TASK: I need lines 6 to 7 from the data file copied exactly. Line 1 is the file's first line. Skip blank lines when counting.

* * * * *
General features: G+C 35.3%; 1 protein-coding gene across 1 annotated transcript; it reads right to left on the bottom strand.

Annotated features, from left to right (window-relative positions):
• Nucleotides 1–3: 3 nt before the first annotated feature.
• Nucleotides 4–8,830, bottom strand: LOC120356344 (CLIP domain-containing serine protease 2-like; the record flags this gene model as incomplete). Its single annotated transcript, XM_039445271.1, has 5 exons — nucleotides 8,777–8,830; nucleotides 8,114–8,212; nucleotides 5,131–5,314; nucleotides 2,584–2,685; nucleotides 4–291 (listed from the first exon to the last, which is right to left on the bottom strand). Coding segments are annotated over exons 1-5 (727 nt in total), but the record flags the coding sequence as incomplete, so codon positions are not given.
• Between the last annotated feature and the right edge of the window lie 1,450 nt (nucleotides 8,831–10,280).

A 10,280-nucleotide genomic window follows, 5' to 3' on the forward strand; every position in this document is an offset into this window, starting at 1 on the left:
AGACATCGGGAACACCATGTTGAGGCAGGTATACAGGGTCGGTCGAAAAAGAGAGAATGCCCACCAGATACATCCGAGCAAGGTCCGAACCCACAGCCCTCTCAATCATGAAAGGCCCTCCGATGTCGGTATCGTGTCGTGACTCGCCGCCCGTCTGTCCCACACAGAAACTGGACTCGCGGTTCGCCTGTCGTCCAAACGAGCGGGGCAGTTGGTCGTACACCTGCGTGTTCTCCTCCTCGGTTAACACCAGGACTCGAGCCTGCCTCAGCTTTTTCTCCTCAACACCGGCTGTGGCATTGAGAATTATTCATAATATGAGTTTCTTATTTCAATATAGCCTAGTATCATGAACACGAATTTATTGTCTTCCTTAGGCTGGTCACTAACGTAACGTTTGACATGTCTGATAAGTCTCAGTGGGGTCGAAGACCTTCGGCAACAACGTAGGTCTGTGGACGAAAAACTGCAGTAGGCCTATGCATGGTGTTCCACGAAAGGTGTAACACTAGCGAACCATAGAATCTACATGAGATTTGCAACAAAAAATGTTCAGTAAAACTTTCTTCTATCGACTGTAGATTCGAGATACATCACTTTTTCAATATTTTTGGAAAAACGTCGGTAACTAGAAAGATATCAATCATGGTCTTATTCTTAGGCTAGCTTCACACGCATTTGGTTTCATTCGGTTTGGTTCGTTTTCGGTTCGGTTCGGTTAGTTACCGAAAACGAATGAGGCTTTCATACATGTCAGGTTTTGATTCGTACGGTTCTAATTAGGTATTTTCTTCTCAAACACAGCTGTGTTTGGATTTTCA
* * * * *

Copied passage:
A 10,280-nucleotide genomic window follows, 5' to 3' on the forward strand; every position in this document is an offset into this window, starting at 1 on the left:
AGACATCGGGAACACCATGTTGAGGCAGGTATACAGGGTCGGTCGAAAAAGAGAGAATGCCCACCAGATACATCCGAGCAAGGTCCGAACCCACAGCCCTCTCAATCATGAAAGGCCCTCCGATGTCGGTATCGTGTCGTGACTCGCCGCCCGTCTGTCCCACACAGAAACTGGACTCGCGGTTCGCCTGTCGTCCAAACGAGCGGGGCAGTTGGTCGTACACCTGCGTGTTCTCCTCCTCGGTTAACACCAGGACTCGAGCCTGCCTCAGCTTTTTCTCCTCAACACCGGCTGTGGCATTGAGAATTATTCATAATATGAGTTTCTTATTTCAATATAGCCTAGTATCATGAACACGAATTTATTGTCTTCCTTAGGCTGGTCACTAACGTAACGTTTGACATGTCTGATAAGTCTCAGTGGGGTCGAAGACCTTCGGCAACAACGTAGGTCTGTGGACGAAAAACTGCAGTAGGCCTATGCATGGTGTTCCACGAAAGGTGTAACACTAGCGAACCATAGAATCTACATGAGATTTGCAACAAAAAATGTTCAGTAAAACTTTCTTCTATCGACTGTAGATTCGAGATACATCACTTTTTCAATATTTTTGGAAAAACGTCGGTAACTAGAAAGATATCAATCATGGTCTTATTCTTAGGCTAGCTTCACACGCATTTGGTTTCATTCGGTTTGGTTCGTTTTCGGTTCGGTTCGGTTAGTTACCGAAAACGAATGAGGCTTTCATACATGTCAGGTTTTGATTCGTACGGTTCTAATTAGGTATTTTCTTCTCAAACACAGCTGTGTTTGGATTTTCA